I walked out of the appointment and immediately called Mike. I still felt compelled to trudge toward my goal, even if it meant I would be in serious pain and really struggling through the remaining training and the 26.2 miles. Of course Mike told me that I was crazy and reminded me that I could end up really injuring myself and potentially ruining my ability to run happily for years to come. After hanging up with Mike, I was still pressuring myself run the marathon. Then I thought about something the doctor said right before I left: “It’s up to you, but if you’re in pain the entire time, it won’t be much fun.”
Thank goodness for those two voices of reason. I wasn’t making any sense! I run because I love it – because it’s fun and it’s good for me. I like the act of challenging myself to do things that scare me and achieving goals I’ve set out for myself. But these goals need to be good for me, not risky for my long-term health. As Mike said, “There will be many, many marathons in your life – just not this one. Use this time to heal and take care of yourself and come back even stronger for the next one!” I knew I married that guys for a reason… he’s pretty darn smart.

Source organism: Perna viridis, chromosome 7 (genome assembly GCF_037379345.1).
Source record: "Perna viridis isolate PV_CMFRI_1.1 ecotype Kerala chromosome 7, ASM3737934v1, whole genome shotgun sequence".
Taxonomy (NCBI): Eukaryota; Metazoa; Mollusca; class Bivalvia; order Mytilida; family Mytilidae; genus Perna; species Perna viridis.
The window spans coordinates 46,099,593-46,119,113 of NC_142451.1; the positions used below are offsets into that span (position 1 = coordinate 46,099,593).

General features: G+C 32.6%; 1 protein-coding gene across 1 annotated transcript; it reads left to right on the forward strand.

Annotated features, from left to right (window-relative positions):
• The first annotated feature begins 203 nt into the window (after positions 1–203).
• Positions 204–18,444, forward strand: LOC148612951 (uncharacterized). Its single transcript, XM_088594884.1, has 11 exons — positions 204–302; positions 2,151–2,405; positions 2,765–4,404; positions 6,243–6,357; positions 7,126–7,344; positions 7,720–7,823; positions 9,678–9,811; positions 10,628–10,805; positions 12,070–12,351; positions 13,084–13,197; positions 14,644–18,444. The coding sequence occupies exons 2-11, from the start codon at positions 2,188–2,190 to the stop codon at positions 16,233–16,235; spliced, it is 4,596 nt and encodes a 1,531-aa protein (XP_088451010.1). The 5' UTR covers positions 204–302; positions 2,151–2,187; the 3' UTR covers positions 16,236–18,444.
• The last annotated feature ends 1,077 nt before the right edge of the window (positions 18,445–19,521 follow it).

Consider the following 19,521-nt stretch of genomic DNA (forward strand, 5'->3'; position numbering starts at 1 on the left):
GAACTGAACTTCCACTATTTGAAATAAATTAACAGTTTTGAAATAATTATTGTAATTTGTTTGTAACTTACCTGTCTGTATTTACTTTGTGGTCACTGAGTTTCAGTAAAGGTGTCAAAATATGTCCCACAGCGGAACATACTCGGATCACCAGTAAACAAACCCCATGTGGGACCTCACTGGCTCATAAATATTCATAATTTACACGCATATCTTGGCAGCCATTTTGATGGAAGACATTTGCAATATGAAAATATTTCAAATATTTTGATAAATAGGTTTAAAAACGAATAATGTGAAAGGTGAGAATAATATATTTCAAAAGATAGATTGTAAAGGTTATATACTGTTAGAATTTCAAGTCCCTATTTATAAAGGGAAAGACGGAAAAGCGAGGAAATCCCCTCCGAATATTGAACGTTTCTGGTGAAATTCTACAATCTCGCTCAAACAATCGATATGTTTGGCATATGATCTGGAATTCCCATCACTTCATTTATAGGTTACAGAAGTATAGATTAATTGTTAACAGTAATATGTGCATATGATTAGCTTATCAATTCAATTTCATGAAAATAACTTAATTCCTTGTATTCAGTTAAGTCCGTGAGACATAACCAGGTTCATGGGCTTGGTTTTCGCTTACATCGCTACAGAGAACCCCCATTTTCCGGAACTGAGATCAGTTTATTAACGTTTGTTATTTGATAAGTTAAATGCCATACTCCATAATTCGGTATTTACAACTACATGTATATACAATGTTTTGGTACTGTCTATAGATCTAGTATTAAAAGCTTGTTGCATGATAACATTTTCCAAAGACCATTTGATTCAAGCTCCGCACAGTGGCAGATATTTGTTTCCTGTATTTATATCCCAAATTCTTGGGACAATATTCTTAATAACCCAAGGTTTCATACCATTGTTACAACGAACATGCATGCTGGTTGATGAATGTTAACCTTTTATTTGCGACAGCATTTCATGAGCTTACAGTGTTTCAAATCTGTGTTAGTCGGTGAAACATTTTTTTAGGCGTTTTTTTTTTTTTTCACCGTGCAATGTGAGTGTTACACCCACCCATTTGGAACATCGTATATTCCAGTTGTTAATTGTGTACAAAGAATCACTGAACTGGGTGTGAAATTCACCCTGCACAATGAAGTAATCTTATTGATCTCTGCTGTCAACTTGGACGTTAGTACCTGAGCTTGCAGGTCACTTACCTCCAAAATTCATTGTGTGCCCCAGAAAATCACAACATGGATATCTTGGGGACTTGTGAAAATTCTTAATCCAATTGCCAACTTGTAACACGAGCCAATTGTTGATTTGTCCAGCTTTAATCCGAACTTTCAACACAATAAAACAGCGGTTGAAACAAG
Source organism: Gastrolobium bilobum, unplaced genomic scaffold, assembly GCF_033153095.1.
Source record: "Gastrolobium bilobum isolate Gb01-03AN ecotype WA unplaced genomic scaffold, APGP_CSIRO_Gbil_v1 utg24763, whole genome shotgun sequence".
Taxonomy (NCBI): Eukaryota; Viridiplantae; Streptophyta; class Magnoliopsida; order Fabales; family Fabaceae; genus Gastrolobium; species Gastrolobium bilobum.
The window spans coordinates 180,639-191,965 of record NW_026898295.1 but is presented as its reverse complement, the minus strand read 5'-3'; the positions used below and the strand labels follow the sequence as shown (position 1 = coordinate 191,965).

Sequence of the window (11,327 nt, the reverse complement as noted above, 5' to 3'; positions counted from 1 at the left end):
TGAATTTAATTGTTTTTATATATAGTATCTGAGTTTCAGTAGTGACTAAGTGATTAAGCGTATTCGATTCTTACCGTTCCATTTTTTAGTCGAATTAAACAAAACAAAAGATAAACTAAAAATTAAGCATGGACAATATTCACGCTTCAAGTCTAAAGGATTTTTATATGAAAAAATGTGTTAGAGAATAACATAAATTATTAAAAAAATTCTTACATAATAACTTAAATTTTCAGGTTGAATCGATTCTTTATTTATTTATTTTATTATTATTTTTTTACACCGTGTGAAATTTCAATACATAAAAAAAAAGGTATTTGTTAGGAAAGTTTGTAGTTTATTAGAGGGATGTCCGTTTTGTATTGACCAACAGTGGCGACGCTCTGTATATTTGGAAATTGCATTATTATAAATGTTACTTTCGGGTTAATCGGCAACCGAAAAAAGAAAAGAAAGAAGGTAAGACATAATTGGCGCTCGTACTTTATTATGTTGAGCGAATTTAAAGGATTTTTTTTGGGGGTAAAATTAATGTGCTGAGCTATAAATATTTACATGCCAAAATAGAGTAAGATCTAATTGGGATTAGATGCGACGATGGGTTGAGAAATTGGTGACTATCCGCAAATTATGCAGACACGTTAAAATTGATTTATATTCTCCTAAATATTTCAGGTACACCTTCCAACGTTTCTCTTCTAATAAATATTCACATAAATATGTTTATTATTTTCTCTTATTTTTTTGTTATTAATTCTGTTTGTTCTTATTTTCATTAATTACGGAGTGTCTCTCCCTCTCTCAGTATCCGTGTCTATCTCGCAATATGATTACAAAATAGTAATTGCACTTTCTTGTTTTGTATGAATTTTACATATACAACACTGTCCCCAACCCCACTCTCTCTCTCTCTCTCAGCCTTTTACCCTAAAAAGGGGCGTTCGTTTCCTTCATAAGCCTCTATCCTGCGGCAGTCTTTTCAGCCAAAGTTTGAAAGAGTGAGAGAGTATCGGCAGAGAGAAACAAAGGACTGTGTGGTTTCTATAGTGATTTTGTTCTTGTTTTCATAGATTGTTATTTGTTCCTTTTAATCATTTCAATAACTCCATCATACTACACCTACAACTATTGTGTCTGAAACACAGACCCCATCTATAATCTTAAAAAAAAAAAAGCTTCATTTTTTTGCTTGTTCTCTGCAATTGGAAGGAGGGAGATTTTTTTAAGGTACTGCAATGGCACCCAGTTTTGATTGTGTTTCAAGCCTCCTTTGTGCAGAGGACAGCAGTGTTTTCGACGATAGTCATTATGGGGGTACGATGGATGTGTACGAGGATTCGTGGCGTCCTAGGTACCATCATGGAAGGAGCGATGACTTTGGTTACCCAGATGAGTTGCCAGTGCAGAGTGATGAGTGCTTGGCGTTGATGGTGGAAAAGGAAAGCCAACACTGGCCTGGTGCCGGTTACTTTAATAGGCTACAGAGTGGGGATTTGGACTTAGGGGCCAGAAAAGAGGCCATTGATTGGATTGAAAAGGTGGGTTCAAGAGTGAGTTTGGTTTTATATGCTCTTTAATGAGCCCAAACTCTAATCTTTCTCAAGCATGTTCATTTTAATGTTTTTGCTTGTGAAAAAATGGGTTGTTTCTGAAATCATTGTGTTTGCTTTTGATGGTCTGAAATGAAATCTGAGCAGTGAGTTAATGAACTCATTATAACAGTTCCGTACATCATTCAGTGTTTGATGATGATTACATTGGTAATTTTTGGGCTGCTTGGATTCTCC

So, for now I’m taking the time my body needs and looking forward to 2012 and all the marathons out there that I know I have the strength to conquer!